6) Learn to say no
“The difference between successful people and really successful people is that really successful people say no to almost everything.”
Successful people aren't only successful because of what they've done, but also because of what they've not done. Most of us say yes to everything for fear of disappointing someone, or not being socially obliging. We're all granted the same amount of time, but what makes a difference is how we choose to distribute it. You can’t let people set your agenda in life. Everyone will probably respect your time if you learn to say no when you need to.
7) Grab great opportunities
“Opportunities come infrequently. When it rains gold, put out the bucket, not the thimble.”
An awesome opportunity doesn't come your way often. Most people don't pay enough attention to, or don't realise the importance of an opportunity. Not all opportunities are easy to identify, and some wear a mask in disguise. Try to recognise when it's raining gold, seize the opportunity and act on it sensibly. It can pay off tremendously if you make the right move and grab it, and can be equally tragic if you let it slip away.
8) Invest in yourself
“The most important investment you can make is in yourself.”
The greatest investor of all time constantly emphasises the importance of self-investment. Work on your skills and maximise your talents – this is a tremendous asset that can show multifold returns. Investing in yourself physically, emotionally, financially and spiritually can allow you to be the best version of yourself, one that will attract greater rewards. Nobody can steal that from you.
9) Believe in your dreams
“I always knew I was going to be rich. I don’t think I ever doubted it for a minute.”
Buffet didn't come from a wealthy family, but he dreamt of being a billionaire. He never doubted himself and worked towards that dream. Often, we have dreams that are dropped halfway because of fear, and our lack of confidence. We may not know everything that lies ahead, but the willingness and determination to achieve the dream will get you far. There may be moments of doubt, but believing in oneself can surely bring your dream to fruition.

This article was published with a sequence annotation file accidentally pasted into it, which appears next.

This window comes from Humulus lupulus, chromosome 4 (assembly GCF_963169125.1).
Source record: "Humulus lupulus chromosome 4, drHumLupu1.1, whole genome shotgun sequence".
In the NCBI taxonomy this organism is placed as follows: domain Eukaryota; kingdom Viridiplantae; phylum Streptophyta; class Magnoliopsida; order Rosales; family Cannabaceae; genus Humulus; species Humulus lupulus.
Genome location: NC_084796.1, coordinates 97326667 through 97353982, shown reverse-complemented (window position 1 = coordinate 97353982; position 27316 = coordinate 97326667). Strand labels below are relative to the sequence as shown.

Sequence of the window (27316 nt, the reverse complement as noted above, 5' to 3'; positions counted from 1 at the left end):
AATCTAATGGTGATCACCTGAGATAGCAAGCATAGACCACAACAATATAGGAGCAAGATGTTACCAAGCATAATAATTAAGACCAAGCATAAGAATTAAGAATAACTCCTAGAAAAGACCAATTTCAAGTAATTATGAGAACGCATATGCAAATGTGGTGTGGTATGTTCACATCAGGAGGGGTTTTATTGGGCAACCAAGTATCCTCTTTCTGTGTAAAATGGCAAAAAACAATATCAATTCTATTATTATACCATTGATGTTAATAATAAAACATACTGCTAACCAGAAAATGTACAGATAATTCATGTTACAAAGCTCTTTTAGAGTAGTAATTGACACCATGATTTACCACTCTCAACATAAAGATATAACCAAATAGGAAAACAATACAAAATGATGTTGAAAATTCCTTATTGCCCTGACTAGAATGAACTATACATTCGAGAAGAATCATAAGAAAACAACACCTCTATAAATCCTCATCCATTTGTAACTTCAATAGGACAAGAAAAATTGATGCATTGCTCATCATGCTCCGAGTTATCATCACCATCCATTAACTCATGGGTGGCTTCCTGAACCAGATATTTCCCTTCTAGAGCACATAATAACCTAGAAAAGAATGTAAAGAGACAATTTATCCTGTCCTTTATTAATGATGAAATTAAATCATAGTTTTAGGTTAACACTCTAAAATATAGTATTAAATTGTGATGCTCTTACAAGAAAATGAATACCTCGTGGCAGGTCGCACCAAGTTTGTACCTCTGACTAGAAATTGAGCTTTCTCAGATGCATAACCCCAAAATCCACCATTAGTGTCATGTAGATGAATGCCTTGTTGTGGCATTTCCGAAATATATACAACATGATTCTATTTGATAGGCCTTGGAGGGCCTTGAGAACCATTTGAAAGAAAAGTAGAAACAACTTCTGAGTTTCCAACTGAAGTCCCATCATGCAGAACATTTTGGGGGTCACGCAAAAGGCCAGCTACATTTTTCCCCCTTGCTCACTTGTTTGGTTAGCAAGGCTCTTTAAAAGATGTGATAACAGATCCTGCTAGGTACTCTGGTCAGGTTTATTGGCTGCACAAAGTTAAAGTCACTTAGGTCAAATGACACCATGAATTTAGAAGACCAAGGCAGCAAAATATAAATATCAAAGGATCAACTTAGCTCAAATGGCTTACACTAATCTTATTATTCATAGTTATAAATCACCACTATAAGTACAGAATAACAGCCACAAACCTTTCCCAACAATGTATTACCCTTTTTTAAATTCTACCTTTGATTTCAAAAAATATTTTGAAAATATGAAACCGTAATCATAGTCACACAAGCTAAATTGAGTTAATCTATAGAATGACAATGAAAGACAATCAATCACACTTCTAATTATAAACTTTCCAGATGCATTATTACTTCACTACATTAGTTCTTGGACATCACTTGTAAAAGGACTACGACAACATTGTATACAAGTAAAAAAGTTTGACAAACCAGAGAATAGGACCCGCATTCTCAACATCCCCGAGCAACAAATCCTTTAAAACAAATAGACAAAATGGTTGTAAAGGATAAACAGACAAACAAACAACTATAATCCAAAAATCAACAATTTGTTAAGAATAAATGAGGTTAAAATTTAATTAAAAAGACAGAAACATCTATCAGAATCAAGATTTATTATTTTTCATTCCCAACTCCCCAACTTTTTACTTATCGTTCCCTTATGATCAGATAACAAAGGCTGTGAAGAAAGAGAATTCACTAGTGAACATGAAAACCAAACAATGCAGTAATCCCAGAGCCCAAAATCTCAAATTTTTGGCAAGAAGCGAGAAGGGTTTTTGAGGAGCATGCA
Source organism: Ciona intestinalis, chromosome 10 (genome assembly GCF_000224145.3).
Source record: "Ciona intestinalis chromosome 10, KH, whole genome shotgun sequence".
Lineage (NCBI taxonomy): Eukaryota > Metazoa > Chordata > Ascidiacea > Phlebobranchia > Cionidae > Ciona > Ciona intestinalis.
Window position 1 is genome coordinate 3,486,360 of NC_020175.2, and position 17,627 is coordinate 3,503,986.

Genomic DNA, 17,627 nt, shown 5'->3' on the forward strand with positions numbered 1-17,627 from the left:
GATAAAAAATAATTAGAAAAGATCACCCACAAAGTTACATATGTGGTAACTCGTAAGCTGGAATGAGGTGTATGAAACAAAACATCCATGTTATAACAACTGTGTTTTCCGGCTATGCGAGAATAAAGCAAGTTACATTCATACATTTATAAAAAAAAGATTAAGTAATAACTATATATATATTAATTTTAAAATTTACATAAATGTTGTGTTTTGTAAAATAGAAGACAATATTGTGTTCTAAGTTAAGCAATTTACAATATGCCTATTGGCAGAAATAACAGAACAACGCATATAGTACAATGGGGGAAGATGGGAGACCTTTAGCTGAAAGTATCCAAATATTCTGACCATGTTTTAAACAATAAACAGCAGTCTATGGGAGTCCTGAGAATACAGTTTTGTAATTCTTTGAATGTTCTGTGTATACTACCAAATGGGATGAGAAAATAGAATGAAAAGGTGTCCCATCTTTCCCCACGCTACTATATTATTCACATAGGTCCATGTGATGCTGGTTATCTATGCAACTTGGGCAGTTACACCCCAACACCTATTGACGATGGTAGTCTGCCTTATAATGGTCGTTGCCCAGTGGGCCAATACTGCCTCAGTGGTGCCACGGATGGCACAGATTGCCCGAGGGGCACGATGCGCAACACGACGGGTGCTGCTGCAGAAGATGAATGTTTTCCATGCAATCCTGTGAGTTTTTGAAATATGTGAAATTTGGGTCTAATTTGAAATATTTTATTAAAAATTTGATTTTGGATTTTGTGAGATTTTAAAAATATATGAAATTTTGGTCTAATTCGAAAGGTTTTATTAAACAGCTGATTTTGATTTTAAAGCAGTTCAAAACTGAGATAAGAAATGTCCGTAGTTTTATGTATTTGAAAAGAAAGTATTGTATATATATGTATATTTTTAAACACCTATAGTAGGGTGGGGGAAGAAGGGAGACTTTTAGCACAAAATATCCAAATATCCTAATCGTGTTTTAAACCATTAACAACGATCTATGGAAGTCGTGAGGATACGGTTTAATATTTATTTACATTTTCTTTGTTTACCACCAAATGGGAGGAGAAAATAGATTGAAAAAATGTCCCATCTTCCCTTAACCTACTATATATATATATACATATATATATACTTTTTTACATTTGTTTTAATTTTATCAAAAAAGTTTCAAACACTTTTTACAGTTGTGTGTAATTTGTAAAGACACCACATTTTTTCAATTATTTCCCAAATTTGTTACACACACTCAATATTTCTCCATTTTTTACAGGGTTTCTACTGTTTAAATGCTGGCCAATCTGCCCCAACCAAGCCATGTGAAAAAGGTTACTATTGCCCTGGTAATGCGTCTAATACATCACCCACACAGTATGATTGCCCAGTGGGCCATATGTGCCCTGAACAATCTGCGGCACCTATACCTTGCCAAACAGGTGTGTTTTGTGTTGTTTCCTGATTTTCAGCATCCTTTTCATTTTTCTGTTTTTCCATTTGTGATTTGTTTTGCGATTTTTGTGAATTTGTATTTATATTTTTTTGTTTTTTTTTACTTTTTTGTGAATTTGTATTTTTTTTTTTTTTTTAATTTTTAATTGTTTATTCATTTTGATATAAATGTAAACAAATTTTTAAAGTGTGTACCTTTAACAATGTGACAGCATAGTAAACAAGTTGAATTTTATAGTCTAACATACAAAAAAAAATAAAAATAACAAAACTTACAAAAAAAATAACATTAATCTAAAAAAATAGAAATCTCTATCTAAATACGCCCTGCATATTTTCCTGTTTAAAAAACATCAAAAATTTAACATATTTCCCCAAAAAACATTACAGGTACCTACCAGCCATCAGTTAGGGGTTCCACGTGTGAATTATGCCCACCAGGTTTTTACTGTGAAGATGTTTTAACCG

10) Patience is a virtue
“No matter how great the talent or efforts, some things just take time. You can't produce a baby in one month by getting nine women pregnant.”
Instant gratification isn't a reality, good things take time – Buffet says referring to investing in a business, where it's pointless to expect immediate returns. You need to let the eggs hatch in due time. Sometimes expecting results too quickly will negatively affect the quality of the outcome. Great leaders need to be patient while they wait, and have the grit to see the goal in mind until the end.
On the eve of an annual Berkshire Hathaway shareholders meeting, Bill Gates pointed out one of the most vital, yet overlooked, leadership skills Buffet possessed. He said, "Despite all the changes during Warren's tenure, he has lived by the same principles of integrity and creating business value since day one."
Warren Buffets turns 88 today, setting the perfect example of consistent leadership and influencing aspiring leaders around the globe.